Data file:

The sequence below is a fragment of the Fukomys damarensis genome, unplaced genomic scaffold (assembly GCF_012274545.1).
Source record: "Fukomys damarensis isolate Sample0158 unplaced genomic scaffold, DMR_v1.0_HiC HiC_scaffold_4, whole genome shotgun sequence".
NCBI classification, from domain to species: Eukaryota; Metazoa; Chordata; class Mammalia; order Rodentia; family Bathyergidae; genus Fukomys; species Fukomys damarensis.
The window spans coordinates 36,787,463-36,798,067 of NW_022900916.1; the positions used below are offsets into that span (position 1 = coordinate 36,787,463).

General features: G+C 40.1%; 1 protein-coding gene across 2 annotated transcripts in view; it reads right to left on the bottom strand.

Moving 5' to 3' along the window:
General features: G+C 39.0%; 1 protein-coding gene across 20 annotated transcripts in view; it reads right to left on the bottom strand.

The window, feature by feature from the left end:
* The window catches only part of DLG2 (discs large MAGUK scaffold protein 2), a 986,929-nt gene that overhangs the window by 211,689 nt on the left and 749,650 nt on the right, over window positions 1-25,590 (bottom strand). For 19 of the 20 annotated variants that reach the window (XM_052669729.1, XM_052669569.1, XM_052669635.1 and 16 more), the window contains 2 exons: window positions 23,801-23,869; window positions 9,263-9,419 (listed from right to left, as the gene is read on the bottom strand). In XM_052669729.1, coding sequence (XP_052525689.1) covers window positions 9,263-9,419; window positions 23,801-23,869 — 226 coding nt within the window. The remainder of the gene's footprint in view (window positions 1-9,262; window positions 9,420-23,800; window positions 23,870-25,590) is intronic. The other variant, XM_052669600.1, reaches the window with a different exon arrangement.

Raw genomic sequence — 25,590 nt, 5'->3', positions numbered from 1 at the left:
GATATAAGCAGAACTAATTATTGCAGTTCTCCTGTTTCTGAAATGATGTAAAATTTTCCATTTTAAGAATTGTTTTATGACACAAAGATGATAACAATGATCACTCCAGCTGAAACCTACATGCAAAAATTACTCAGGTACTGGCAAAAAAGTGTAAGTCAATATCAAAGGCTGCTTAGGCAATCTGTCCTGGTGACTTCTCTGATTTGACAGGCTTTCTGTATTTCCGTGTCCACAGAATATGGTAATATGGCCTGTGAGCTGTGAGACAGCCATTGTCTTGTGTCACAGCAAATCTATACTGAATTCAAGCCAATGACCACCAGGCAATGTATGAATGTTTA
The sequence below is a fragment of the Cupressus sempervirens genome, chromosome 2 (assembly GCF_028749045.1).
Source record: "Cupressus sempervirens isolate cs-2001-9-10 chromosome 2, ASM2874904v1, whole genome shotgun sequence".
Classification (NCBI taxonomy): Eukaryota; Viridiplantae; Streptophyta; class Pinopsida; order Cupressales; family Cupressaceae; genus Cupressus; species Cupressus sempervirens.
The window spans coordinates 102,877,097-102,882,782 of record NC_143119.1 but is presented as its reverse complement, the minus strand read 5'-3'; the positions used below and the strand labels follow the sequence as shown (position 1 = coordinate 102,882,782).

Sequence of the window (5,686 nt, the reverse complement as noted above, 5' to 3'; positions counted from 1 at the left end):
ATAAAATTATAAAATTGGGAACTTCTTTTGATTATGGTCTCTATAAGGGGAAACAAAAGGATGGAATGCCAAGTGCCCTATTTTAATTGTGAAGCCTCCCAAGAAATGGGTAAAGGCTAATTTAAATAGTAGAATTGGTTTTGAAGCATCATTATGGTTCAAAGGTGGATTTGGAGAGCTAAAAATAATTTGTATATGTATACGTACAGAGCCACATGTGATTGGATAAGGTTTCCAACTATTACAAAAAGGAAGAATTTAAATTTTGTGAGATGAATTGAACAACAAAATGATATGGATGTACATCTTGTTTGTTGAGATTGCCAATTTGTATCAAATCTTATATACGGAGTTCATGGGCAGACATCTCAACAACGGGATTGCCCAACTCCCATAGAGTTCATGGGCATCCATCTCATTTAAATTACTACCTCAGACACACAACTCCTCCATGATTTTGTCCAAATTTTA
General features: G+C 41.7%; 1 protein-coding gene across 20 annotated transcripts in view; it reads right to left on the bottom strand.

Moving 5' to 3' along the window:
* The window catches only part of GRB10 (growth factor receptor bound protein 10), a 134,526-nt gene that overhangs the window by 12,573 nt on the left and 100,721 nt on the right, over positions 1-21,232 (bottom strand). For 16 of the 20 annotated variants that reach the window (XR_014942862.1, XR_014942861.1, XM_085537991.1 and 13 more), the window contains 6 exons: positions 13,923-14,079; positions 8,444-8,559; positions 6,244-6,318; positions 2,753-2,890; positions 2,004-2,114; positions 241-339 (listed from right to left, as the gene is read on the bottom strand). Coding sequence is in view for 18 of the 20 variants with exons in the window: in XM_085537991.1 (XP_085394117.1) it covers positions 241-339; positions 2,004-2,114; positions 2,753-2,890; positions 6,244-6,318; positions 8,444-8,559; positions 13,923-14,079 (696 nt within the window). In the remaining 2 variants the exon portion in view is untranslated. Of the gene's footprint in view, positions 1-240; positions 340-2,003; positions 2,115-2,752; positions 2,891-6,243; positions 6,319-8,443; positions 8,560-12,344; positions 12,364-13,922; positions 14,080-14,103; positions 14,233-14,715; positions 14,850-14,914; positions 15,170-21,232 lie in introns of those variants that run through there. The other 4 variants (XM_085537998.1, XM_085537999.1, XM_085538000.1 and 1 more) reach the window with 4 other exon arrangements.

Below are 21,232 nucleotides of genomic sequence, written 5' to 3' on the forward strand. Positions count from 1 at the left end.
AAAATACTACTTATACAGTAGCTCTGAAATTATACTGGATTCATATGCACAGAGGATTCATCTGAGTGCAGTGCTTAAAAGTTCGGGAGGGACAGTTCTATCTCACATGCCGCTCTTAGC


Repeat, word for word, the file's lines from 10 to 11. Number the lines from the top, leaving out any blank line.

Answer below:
Raw genomic sequence — 25,590 nt, 5'->3', positions numbered from 1 at the left:
GATATAAGCAGAACTAATTATTGCAGTTCTCCTGTTTCTGAAATGATGTAAAATTTTCCATTTTAAGAATTGTTTTATGACACAAAGATGATAACAATGATCACTCCAGCTGAAACCTACATGCAAAAATTACTCAGGTACTGGCAAAAAAGTGTAAGTCAATATCAAAGGCTGCTTAGGCAATCTGTCCTGGTGACTTCTCTGATTTGACAGGCTTTCTGTATTTCCGTGTCCACAGAATATGGTAATATGGCCTGTGAGCTGTGAGACAGCCATTGTCTTGTGTCACAGCAAATCTATACTGAATTCAAGCCAATGACCACCAGGCAATGTATGAATGTTTA